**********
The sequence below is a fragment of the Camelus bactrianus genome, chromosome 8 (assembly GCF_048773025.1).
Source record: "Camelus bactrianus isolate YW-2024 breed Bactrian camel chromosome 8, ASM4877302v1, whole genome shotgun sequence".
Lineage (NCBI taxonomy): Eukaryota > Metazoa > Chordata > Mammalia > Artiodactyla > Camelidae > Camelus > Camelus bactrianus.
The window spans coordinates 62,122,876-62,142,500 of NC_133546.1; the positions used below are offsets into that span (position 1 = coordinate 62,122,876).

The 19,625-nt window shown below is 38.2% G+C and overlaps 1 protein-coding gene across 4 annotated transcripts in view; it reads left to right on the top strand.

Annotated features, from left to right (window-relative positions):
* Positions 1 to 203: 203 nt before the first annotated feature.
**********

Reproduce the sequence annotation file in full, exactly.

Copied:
The sequence below is a fragment of the Camelus bactrianus genome, chromosome 8 (assembly GCF_048773025.1).
Source record: "Camelus bactrianus isolate YW-2024 breed Bactrian camel chromosome 8, ASM4877302v1, whole genome shotgun sequence".
Lineage (NCBI taxonomy): Eukaryota > Metazoa > Chordata > Mammalia > Artiodactyla > Camelidae > Camelus > Camelus bactrianus.
The window spans coordinates 62,122,876-62,142,500 of NC_133546.1; the positions used below are offsets into that span (position 1 = coordinate 62,122,876).

The 19,625-nt window shown below is 38.2% G+C and overlaps 1 protein-coding gene across 4 annotated transcripts in view; it reads left to right on the top strand.

Annotated features, from left to right (window-relative positions):
* Positions 1 to 203: 203 nt before the first annotated feature.